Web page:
Britain Has a New Crown Jewel

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Finally—or, So soon?—Sherry Jones has found a publisher for her lusty Islamic love story (and it has its own heavily-sourced and lengthy Wikipedia entry!):

[British] Publisher Martin Rynja (of British publishing house Gibson Square), describing himself as "completely bowled over by the novel and the moving love story it portrays," called Jones's book "an important barometer of our time":

"In an open society there has to be open access to literary works, regardless of fear," Rynja said in a press release. "As an independent publishing company, we feel strongly that we should not be afraid of the consequences of debate. If a novel of quality and skill that casts light on a beautiful subject we know too little of in the West, but have a genuine interest in, cannot be published here, it would truly mean that the clock has been turned back to the dark ages."

Leave it to the Brits, with their libel-happy laws and their magazine police, to go where Americans dare not read. There's a first time for everything, I suppose.

Michael C. Moynihan on Jones here. Yours truly on Jones here and here. Ron Bailey here on the type of readers Random House didn't want to risk offending.

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  1. Yay, limeys! Go, limeys!

    ?

    Hmm. Well, I’ve always thought they bore a more, um, congenital adhesion to liberty than us Americans, even if they never fucking act like it.

  2. I’ll echo the Go limeys! sentiment. As happens with all of these protests and cave-ins, I am all the more interesetd in reading a book I’d never have considered otherwise.

  3. I can’t wait to not read it!

    And it’s not “go limeys”, it’s “go Gibson Square”.

  4. Yeah, just wait till the book is banned as hate speech.

  5. I still don’t want to read it, but I can’t shake the feeling that I’ll end up buying it, just to stick it to the self-censorers.

  6. If it isn’t a government doing the censoring, then I don’t care. We live our lives and we take our chances. Good for Gibson Square if they think it’s a money-maker.

  7. I still don’t want to read it, but I can’t shake the feeling that I’ll end up buying it, just to stick it to the self-censorers.

    Only I’m so cynical as to believe the publishing industry colluded in not publishing so as to drum up interest and drive sales when it was. I bet all the publishing houses are getting a cut.

  8. Sigh…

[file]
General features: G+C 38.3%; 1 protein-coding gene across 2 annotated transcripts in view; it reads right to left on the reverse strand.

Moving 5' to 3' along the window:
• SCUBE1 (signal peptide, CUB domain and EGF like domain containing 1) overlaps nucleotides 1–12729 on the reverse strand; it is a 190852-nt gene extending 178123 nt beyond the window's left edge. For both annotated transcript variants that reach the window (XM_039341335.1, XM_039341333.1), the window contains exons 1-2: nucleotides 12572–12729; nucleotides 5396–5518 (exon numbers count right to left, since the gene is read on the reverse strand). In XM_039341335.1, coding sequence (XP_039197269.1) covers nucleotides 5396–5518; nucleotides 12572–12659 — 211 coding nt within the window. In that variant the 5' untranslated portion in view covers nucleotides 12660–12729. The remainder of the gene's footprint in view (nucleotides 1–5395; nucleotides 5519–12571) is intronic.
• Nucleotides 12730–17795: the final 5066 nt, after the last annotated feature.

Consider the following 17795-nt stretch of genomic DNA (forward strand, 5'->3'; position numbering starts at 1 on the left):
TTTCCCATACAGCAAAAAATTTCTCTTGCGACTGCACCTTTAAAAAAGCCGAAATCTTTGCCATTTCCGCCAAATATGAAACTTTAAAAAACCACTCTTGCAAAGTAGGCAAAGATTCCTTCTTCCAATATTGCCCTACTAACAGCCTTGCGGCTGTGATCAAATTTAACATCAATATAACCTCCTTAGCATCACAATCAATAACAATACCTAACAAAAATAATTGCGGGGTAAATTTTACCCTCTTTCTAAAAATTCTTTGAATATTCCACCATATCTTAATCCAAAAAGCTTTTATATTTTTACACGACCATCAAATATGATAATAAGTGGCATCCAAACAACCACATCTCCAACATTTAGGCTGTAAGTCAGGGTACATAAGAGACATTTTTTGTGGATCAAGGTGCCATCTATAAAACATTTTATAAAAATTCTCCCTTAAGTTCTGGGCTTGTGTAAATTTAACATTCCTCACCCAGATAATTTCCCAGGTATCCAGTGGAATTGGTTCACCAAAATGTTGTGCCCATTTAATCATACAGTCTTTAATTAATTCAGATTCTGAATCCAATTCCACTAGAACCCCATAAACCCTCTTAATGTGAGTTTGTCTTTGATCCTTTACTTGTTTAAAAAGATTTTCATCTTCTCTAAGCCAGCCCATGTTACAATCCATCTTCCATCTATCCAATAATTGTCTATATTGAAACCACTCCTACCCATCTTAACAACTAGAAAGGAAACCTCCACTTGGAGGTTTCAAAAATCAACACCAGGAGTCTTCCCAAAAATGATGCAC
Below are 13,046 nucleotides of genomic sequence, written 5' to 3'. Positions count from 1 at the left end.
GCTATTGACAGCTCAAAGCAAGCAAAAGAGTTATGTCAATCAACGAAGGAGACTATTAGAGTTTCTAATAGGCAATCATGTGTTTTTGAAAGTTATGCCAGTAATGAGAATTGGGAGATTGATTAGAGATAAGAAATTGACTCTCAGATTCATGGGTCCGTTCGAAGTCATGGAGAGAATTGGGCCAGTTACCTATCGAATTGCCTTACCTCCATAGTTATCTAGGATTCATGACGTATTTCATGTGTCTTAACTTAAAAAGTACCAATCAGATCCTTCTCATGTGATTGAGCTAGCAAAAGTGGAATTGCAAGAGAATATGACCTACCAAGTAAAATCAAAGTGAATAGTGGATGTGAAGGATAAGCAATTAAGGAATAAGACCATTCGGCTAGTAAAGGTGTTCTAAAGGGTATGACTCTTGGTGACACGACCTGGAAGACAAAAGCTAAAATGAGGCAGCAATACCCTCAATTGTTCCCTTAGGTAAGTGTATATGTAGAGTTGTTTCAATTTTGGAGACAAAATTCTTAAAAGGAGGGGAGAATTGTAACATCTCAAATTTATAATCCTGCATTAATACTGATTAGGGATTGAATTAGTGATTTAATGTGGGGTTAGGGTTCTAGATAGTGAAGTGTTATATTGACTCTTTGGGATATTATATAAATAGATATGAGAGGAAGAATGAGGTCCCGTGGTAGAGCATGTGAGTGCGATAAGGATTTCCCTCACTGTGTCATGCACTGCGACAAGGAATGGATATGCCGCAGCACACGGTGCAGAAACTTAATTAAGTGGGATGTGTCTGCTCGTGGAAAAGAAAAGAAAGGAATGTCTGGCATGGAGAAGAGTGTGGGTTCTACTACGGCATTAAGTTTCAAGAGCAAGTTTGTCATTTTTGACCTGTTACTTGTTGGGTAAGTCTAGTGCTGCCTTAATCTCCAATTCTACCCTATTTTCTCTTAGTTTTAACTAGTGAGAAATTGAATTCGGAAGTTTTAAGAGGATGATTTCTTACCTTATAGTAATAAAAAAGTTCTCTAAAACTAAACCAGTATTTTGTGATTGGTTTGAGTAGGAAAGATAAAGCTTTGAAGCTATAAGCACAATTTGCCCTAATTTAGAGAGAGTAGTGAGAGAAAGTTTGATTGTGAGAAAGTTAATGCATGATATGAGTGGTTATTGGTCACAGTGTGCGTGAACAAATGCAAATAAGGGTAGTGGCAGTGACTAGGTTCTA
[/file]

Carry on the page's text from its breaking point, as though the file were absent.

Another book about bloody religion. BBOOORRRIIINNNGGG!!!

  9. If it isn’t a government doing the censoring, then I don’t care.

    I half-agree. I care most about that, but I’m also really bothered by “self-censorship” in response to the threat of violence.

  10. Winthorpe,

    Did you mean boring to you, or boring to the public?

    If you mean boring to the public, how do you account for the popularity of certain books about religion – not just the Bible, but Tom Paine’s Rights of Man, the atheist tomes of Dawkins and Hitchens, and of course *The DaVinci Code?*

    Or, for that matter, those Americans who bought books about Islam after 9/11?

  11. Can I go home now?

  12. There’s the infidel who blasphemed our religion of peace! KILL HIM!!

  13. Mad Max,

    Most definitely the former – purely subjective.

    From the 9th floor of my office I can see out over Brick Lane, the moniker of Monica Ali’s novel about Islam/sex/repression blahblahblah.

    I read it. It sucked.

    The publishing industy in the UK might pretend to have balls but it always picks the safest, almost edgy but just a load of naf novel, written by a quasi-attractive lady who’s going to do the rounds on daytime TV and make us say ‘gosh, like, women should be liberated’. Then the primates will start moaning and another book will have to get published ad nauseum.

    This is just me being a knob (guess who can’t get their novel published??). Anyway, I’ll pick it up, but it better have some proper grot in it. If I’m buying a book with sex in it, I expect at least a couple of demis whilst reading.

    Good quote. Evelyn Waugh on Lolita:

    ‘It is without merit, except as smut. On that count, it is highly exciting.’

  14. Good quote. Evelyn Waugh on Lolita:

    ‘It is without merit, except as smut. On that count, it is highly exciting.’

    Nonsense. Having read Lolita as well as a number of smut novels, I can say that anyone looking for smut is going to be sorely disappointed in reading Lolita. I suspect Waugh has never read either.

  15. Publius,

    I couldn’t care less about the merits of what Waugh says, it’s how he says it.

    That’s the good bit.

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